Kristian Gayday was born and raised in Fort Wayne, Ind., and that’s where he learned about baseball and where he continues to share his knowledge. Gayday, who turns 30 on Dec. 20, is heading into his fourth season as an assistant coach at the University of Saint Francis, located on the Summit City’s west side. Growing up near Waynedale on the south end of town, Gayday played at Don Ayres Little League, travel ball for the Aboit Braves and Fort Wayne Cubs (coached by Cisco Morales) then played on the last four teams at Elmhurst High School (it ceased to be a high school after 2009-10) and four years at Indiana Purdue Fort Wayne (now Purdue Fort Wayne). He has coached in the Fort Wayne Diamondbacks travel organization (formerly Fort Wayne Cubs). Gayday played three seasons for Eddie Fields and his senior year for Zac Pace at Elmhurst, helping the Trojans go 18-7 and win the program’s first sectional title in eight years. A power-hitting shortstop, he was named all-Summit City Athletic Conference and all-area as a senior. “(Pace) did a good team with a senior-laden team,” says Gayday. Bobby Pierce was the coach of the IPFW Mastodons and Gayday played shortstop or third base from 2011-14. A righty swinger, he hit .274 (183-of-667) with 16 home runs, two triples, 31 doubles and 104 runs batted in 201 games. “He’s such a cool person,” says Gayday of Pierce. “He’s figure out a way to develop guys. He’d break down the swing and show different perspectives. “He taught me most of what I know today and was such a good mentor.” In 2015, Gayday played mostly as a corner infielder for the Sonoma (Calif.) Stompers of the Pacific Association of Professional Baseball Clubs. That team was managed by Japan native Takashi Miyoshi. Gayday, who has worked at The Diamond Baseball & Softball Academy in Fort Wayne, was called away from coaching a Fort Wayne Diamondbacks team to play for Sonoma. He anticipates coaching for the Manny Lopez-led D-backs in 2022. At Saint Francis, Gayday is on the staff of Cougars head coach Dustin Butcher. “He’s such a likable guy,” says Gayday of Butcher. “You know he has your back. “I’m grateful to have him around and being a mentor to me.” Primary duties for Gayday include working with USF hitters and infielders while also aiding in the running game. One of the keys for Gayday’s hitters is “being athletic.” To Gayday, swinging a bat requires attention to pitcher’s tendencies and the mental side. “We want them to stay back instead of trying to force their body to do something,” says Gayday. “We do not want them having a good approach and not being pull happy. “Instead of pulling, they can hit a curveball to right field and see what happens.” Gayday stresses a “prep step” for his infielders. “It’s a nice hop down into our legs so we can stay low,” says Gayday. “We want to set our feet and make a good throw. “Everyone is progressing the right way.” It also helps that the hops at Cougar Field are getting smoother. “We’ve put a lot of time in that field to make it better,” says Gayday. Saint Francis, a member of the NAIA-affiliated Crossroads League, went 34-22 and stole 73 bases in 86 attempts. Keys to success include reading the pitcher’s delivery (slide step, leg kick etc.) and his pick-off move. “We want to put momentum into our steal,” says Gayday. “Being a half step quicker is what we’re looking for.” While its currently a period where athletes are away from the coaching staff, there can be communication through calls and social media. When the team comes back from break in early January, the Cougars will hit the ground running in preparation for the 2022 season opener Feb. 4 at Bethel (Tenn.) University. Besides coaching, Gayday runs the shipping and receiving department for McMahon Best-One Tire & Auto Care in Fort Wayne and answers directly to Pat “Bubba” McMahon, who is also head baseball coach at Canterbury School in Fort Wayne. Kristian lost both parents — Elmhurst graduates Johnny and Christine — in 2020. He has two older siblings — John Gayday and Natasha Nestleroad.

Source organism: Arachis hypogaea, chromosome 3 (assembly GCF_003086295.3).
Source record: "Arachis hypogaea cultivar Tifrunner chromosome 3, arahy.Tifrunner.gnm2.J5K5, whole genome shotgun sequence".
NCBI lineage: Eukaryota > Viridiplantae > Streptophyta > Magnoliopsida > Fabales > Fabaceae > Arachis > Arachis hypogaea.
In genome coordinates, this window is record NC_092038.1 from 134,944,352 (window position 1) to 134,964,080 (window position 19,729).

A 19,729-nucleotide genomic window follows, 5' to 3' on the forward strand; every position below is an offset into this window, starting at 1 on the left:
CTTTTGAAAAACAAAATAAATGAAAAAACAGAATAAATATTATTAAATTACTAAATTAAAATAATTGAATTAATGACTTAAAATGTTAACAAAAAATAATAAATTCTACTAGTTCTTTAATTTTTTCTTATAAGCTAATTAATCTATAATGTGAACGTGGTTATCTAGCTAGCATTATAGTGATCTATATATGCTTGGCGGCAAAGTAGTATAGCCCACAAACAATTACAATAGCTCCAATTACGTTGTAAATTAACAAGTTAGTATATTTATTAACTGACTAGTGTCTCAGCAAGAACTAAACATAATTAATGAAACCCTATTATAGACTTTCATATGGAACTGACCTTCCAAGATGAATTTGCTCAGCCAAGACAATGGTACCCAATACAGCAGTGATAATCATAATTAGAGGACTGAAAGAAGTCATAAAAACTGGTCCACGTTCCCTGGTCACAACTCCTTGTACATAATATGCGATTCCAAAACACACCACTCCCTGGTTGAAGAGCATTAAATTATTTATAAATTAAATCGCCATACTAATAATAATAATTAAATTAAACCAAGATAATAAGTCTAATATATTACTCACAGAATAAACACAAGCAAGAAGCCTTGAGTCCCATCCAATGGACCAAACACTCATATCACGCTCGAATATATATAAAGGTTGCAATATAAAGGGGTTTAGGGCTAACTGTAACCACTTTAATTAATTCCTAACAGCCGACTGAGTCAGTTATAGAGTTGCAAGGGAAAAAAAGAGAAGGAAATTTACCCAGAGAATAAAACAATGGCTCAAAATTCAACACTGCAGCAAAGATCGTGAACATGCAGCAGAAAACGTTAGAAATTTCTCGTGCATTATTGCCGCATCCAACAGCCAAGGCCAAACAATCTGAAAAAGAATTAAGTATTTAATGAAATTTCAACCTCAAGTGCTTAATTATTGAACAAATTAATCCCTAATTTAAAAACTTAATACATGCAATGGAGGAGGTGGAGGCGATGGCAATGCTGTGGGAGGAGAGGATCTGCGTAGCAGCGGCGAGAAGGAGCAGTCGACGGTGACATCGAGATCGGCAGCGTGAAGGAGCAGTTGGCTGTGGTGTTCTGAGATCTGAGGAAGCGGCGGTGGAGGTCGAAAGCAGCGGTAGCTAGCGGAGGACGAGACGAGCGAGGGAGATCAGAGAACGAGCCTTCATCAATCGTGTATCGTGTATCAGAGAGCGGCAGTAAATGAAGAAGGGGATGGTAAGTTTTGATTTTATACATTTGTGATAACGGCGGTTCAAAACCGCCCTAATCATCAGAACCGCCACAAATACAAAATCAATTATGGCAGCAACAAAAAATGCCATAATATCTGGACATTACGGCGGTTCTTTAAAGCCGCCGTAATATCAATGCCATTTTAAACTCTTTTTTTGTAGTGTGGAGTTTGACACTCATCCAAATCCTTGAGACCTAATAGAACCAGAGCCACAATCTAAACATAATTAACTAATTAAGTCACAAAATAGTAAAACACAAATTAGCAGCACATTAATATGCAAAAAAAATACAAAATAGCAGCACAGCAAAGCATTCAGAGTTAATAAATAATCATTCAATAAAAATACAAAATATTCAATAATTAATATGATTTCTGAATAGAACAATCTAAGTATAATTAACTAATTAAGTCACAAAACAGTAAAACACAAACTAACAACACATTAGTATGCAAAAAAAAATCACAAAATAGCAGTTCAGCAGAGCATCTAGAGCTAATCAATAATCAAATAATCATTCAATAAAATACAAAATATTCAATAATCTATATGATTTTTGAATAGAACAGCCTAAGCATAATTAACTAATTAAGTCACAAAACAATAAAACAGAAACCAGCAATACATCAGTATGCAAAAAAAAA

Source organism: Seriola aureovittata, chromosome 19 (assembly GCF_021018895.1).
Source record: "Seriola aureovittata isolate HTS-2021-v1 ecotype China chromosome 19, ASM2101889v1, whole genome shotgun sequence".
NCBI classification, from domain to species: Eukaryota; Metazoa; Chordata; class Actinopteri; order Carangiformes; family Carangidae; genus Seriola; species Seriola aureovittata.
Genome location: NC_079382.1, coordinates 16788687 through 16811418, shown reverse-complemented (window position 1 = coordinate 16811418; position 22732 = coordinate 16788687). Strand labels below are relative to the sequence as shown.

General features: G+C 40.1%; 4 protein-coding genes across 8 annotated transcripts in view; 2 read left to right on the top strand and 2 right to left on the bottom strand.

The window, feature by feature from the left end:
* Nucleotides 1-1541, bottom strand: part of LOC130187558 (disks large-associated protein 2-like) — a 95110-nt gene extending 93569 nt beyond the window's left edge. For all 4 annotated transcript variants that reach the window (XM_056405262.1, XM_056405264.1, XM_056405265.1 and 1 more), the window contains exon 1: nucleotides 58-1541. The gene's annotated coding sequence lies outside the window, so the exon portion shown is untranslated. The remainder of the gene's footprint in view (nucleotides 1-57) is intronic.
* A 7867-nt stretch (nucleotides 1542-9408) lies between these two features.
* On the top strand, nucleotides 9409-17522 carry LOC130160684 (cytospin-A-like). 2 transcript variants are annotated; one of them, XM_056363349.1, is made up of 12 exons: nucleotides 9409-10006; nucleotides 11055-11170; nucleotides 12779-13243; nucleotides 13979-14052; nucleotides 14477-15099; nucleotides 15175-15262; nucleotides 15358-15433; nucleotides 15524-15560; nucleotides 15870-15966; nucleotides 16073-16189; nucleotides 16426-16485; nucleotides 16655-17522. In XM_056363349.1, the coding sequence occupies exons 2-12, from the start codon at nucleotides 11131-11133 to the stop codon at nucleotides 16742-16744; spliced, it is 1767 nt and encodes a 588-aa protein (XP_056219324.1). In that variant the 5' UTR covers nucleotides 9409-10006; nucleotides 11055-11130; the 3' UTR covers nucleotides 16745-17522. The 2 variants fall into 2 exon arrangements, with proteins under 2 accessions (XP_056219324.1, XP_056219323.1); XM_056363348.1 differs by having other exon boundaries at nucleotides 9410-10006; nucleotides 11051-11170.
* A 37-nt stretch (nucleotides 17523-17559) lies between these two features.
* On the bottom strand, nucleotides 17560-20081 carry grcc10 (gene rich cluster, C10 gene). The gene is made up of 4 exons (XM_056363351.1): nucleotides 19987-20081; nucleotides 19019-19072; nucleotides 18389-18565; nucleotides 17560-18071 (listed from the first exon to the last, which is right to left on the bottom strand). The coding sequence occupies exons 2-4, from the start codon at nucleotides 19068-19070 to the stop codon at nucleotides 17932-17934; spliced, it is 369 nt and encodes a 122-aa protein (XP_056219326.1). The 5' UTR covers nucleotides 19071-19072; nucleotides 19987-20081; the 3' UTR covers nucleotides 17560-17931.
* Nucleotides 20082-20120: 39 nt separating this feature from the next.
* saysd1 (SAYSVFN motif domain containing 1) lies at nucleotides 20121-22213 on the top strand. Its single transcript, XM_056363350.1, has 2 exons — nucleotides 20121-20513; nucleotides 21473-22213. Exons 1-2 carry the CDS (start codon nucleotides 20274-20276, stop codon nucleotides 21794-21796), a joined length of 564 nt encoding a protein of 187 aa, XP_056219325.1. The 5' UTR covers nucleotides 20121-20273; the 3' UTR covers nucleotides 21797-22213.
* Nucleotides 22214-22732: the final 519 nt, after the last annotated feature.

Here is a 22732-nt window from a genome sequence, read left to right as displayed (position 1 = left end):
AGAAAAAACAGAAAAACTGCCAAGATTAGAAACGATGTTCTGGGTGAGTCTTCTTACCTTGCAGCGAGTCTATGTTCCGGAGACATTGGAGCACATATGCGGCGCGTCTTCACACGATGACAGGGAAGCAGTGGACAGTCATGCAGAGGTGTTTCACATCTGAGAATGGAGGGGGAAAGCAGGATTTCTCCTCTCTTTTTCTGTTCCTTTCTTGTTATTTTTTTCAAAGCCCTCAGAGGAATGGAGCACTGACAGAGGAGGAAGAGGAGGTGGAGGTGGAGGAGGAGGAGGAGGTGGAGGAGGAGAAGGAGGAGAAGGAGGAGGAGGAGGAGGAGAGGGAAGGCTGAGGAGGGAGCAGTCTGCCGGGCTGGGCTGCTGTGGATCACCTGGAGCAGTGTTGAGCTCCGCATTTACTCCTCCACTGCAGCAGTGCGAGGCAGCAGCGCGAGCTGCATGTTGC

Austin Mannan has found his “why” and he pursues it on a daily basis as an educator and coach.
“I felt like I’ve had so many people pour their time and effort into me,” says Mannan, a special education teacher at Lane Middle School in Fort Wayne, Ind., and the head baseball coach at Fort Wayne North Side High School. “I have a duty to give that back to kids.
“I want to change somebody’s life. At the end of the day I don’t care what kind of baseball player you are, I want you to be a better person than when you got to me.
“I want them to look back and say he really cared about me. He really went the extra mile.”
Mannan has embraced his mindset and takes a cue from motivational speaker Eric Thomas, who asks “What’s Your Why?”
“Everybody has a reason to get out of bed everyday,” says Mannan. “You have to decide what that motivation is and what you can do to get there.
“(North Side) is an inner-city school. These kids have challenging backgrounds. We want to help them to be a better person.”
The Legends are part of an IHSAA Class 4A sectional grouping with Columbia City, Fort Wayne South Side, Fort Wayne Wayne, Homestead and Huntington North. North Side is seeking its first sectional title.
Also the home of the Fort Wayne Baseball Federation‘s Jackers, Carrington Field underwent renovations that the Legends did not get to enjoy in 2020 with the prep season being wiped out by the COVID-19 pandemic.